In a typical photocurrent detector circuit 200 configuration, as illustrated in FIG. 3, there is eight milli-amps to twelve milli-amps of difference in supply current IO from the condition where "Light=1" to the condition where "Light=0" respectively. It is thus straightforward to utilize this information to generate an indication when the condition where "Light=1" is measured. In this Specification "Light" is a number representing the relative measurement of the photocurrent that is sensed by photocurrent sensor 12. The condition where "Light=1" represents the maximum measured value of photocurrent sensor 12 when UV emissions are maximized. The condition where "Light=0" represents the minimum measured value of photocurrent sensor 12 when UV emission are minimal. For example, the "Light=0" condition corresponds with a turbine flame-out. Correspondingly, measurements of current IO for values of "Light" between and including 1 and 0 represent the intensity of the gas turbine flame. Consequently, this invention enables the turbine flame intensity to be measured and utilized in calculating and controlling gas turbine efficiency.

Table 1 illustrates several columns of supply current (IO) measurements of photocurrent detector circuit 200 at temperatures from 25 C. to 300 C. The first column is a list of values representing "Light" intensities from 1 to 0. The second column is a list of measurements of supply current IO minus baseline current IB at about 25 C. The third column is a list of measurements of supply current IO minus baseline current IB at about 300 C. As photocurrent sensor 12 senses UV emissions in a range from the "Light=1" condition to the "Light=0" condition at about 25 C., supply current IO minus baseline current IB is approximately twelve milli-amps and drops to about zero milli-amps respectively. A similar observation of the present invention is also true at the 300 C level. As photocurrent sensor 12 senses UV emissions in a range from the "Light=1" condition to the "Light=0" condition at about 300 C., supply current IO minus baseline current IB is approximately eight milli-amps and drops to about 0.02 milli-amps respectively.

              TABLE 1______________________________________Supply Current Versus Ultra-violet Level over Temperature(IB = 8.27 milli-amps and Io is supply current)All currents are illustrated in milli-amps          Io -IB                  Io -IB"Light"        (25 C.) (300 C.)______________________________________1.00           12.36   8.020.93           12.20   7.840.71           11.36   7.440.50           8.95    6.930.32           6.39    6.040.16           3.48    3.610.10           2.36    2.480.00           0.00    0.02______________________________________

The flame generated during normal operation of a gas turbine engine produces ultra-violet emissions that are sensed by photocurrent sensor 12. Photocurrent detector circuit 100 generates supply current IO flowing from positive supply voltage terminal 40 to negative supply voltage terminal 42 that is proportional to the ultraviolet emissions produced by the gas turbine engine flame. Voltage source 43 provides supply voltage through positive supply voltage terminal 40 and negative supply voltage terminal to photocurrent detector circuit 100. Thus, only two wires are utilized in providing source voltage to photocurrent detector circuit 100 and an output signal as represented by supply current IO.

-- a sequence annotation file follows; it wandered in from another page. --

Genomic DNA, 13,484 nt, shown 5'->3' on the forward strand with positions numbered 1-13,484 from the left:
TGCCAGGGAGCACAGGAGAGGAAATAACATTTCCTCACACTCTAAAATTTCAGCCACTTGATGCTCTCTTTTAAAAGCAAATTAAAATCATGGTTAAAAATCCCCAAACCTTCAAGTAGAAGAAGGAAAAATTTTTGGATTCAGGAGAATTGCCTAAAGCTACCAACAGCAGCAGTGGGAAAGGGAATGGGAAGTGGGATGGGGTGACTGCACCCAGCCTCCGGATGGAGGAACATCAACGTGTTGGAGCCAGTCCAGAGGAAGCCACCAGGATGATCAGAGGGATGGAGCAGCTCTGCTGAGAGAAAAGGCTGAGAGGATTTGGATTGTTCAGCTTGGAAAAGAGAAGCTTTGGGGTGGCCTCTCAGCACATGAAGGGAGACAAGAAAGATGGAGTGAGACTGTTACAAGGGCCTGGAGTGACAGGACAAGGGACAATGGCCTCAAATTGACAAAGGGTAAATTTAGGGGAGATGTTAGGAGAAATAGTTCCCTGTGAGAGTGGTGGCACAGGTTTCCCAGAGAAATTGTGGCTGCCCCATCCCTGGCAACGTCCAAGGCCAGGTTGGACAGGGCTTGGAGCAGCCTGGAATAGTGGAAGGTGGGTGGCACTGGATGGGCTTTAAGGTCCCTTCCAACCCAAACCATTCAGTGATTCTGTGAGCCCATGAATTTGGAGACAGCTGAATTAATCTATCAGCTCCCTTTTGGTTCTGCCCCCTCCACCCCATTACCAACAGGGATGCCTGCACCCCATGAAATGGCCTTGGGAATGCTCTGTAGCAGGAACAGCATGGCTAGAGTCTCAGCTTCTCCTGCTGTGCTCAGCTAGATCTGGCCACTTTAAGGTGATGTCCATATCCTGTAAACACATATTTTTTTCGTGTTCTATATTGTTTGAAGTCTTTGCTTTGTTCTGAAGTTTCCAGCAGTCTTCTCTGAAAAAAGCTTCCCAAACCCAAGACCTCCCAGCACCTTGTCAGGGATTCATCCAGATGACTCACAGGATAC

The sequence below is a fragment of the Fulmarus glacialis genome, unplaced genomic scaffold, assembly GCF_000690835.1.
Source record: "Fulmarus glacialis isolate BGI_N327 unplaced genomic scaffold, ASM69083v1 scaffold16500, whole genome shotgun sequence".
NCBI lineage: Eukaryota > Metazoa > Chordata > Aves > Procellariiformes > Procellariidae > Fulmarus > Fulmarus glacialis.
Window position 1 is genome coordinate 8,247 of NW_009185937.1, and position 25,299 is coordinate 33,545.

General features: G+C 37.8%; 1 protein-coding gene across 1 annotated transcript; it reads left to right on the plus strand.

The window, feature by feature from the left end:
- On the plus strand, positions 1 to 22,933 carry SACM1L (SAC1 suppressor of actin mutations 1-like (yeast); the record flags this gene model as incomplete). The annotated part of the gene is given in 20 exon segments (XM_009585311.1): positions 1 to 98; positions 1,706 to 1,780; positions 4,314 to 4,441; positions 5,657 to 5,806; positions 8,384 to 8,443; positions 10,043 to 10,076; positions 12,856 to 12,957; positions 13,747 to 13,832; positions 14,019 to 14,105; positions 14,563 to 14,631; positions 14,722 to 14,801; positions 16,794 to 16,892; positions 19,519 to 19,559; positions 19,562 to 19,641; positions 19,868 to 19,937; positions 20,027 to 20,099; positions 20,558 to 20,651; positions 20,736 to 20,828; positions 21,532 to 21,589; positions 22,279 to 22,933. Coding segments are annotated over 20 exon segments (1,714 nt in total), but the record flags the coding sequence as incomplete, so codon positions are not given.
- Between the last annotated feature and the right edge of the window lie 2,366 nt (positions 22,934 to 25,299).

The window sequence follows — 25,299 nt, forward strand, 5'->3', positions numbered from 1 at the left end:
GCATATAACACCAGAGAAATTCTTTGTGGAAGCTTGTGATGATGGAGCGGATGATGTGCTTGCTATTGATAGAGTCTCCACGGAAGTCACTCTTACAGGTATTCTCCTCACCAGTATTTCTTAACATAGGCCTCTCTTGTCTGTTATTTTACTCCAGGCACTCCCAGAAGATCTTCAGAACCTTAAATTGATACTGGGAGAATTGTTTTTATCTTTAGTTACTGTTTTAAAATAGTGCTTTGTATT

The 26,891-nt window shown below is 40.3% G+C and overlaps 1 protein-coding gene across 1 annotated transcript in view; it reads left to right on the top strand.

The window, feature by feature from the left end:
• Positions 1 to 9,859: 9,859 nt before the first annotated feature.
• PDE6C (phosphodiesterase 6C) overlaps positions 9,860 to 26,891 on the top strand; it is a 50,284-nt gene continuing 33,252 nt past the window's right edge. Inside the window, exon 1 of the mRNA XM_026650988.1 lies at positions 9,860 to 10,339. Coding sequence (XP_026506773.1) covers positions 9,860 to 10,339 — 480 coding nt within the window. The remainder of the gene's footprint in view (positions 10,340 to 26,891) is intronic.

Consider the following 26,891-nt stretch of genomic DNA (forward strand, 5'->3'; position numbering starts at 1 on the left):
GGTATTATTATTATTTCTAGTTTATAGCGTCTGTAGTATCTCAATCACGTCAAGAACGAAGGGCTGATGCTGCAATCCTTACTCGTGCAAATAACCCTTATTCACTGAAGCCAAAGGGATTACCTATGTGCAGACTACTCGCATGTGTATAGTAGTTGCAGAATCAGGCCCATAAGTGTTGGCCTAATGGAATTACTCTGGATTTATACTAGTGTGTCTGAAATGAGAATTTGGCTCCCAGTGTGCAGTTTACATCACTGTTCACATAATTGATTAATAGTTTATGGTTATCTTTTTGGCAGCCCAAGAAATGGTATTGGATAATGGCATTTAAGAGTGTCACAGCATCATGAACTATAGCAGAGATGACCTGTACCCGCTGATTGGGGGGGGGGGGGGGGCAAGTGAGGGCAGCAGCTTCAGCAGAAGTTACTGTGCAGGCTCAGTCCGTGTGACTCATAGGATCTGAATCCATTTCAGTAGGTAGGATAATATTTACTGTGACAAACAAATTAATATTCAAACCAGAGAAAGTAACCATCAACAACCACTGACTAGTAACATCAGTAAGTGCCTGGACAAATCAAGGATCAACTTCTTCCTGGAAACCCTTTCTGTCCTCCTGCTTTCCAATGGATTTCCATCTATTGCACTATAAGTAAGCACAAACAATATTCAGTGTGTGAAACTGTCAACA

It will be apparent to those skilled in the art that, while the invention has been illustrated and described herein in accordance with the patent statutes, modifications and changes may be made in the disclosed embodiments without departing from the true spirit and scope of the invention. It is, therefore, to be understood that the appended claims are intended to cover all such modifications and changes which fall within the true spirit of the invention.

Patent Citations
Cited PatentFiling datePublication dateApplicantTitle
US5394005 *Feb 18, 1994Feb 28, 1995General Electric CompanySilicon carbide photodiode with improved short wavelength response and very low leakage current
US5589682 *Jun 7, 1995Dec 31, 1996General Electric CompanyPhotocurrent detector circuit with high sensitivity, fast response time, and large dynamic range
US5592124 *Jun 26, 1995Jan 7, 1997Burr-Brown CorporationIntegrated photodiode/transimpedance amplifier
Referenced by
Citing PatentFiling datePublication dateApplicantTitle
US7940431 *Mar 6, 2008May 10, 2011Kabushiki Kaisha ToshibaImage scanner and peak detecting processing method of image scanner
Classifications
U.S. Classification250/372, 250/214.00A
International ClassificationG01J1/42, G01J1/44
Cooperative ClassificationG01J1/44, G01J1/429
European ClassificationG01J1/42V, G01J1/44
Legal Events
DateCodeEventDescription
Nov 18, 2003FPExpired due to failure to pay maintenance fee
Effective date: 20030921
Sep 22, 2003LAPSLapse for failure to pay maintenance fees
Apr 9, 2003REMIMaintenance fee reminder mailed
Sep 19, 1997ASAssignment
Owner name: GENERAL ELECTRIC COMPANY, NEW YORK
Free format text: ASSIGNMENT OF ASSIGNORS INTEREST;ASSIGNORS:MICHON, GERALD J.;PETRUCCO, LOUIS J.;BROWN, DALE M.;REEL/FRAME:008725/0004
Effective date: 19970916